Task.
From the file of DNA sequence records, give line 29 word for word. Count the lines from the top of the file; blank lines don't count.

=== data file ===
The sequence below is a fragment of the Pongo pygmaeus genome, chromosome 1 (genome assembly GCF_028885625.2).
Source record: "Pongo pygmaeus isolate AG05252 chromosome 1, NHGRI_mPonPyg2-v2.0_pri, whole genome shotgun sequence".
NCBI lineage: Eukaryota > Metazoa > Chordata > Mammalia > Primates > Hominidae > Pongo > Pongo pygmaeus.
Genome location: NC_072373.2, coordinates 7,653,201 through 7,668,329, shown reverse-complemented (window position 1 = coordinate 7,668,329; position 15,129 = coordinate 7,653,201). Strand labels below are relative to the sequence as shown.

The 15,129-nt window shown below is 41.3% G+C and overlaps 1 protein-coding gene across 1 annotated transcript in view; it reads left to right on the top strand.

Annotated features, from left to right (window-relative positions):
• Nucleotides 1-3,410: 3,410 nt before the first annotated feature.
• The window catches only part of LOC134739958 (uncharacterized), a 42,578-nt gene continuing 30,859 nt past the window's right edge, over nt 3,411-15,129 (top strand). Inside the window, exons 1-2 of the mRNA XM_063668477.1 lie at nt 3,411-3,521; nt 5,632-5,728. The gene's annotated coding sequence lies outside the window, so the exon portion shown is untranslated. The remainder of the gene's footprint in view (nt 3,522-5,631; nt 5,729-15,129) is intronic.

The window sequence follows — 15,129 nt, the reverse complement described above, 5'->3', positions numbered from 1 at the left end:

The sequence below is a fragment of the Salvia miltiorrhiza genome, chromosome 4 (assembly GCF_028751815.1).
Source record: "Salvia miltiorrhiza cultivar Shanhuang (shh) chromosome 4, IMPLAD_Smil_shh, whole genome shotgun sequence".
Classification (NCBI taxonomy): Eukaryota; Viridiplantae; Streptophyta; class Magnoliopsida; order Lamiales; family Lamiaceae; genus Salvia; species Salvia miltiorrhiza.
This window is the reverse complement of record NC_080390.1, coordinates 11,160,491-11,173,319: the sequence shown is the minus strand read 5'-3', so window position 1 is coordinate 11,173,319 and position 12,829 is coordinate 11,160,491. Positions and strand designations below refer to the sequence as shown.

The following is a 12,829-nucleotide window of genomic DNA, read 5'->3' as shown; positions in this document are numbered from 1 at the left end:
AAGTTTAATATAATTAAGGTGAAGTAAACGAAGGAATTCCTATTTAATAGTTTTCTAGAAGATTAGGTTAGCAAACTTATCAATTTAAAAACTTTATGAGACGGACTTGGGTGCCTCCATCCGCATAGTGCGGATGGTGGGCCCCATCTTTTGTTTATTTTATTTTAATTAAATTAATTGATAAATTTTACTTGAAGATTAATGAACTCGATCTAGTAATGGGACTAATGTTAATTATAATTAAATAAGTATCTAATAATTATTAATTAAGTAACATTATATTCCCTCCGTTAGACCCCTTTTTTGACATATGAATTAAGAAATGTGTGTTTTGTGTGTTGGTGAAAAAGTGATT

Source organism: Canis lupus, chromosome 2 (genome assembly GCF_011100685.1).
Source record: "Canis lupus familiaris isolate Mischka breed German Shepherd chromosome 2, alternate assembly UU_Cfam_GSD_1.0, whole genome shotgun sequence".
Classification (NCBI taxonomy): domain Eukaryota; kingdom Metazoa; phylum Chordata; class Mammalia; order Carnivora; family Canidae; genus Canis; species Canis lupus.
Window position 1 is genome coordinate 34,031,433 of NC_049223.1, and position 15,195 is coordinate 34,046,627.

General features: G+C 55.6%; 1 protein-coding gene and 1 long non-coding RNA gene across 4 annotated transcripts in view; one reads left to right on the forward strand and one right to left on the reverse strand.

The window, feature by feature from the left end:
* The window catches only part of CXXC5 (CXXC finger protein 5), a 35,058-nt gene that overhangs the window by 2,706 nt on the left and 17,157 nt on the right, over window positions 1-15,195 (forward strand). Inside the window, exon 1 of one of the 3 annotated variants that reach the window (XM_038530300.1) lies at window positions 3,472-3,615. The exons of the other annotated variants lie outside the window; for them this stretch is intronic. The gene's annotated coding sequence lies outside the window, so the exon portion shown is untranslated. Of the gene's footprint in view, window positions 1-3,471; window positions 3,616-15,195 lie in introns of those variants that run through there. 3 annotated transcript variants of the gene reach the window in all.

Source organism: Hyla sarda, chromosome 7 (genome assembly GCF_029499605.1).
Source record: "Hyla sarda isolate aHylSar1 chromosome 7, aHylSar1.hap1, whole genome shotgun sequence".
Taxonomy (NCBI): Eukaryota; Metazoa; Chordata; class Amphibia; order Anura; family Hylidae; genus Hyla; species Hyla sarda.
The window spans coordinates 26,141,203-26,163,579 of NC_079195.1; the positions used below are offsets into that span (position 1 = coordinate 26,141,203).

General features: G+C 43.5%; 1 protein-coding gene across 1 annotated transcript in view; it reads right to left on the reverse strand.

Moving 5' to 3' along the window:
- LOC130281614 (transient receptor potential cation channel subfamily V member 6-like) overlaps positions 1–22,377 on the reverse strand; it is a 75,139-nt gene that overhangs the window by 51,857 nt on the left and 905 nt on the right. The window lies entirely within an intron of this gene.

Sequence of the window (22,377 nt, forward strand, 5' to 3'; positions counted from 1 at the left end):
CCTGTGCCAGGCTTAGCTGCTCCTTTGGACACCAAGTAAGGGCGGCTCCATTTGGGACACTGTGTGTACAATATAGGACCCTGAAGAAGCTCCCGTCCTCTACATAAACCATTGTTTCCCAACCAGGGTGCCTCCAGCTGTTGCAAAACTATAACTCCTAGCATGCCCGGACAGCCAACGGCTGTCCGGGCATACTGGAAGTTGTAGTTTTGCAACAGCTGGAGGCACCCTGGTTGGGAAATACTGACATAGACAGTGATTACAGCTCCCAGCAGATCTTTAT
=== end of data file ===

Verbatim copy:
- LOC130281614 (transient receptor potential cation channel subfamily V member 6-like) overlaps positions 1–22,377 on the reverse strand; it is a 75,139-nt gene that overhangs the window by 51,857 nt on the left and 905 nt on the right. The window lies entirely within an intron of this gene.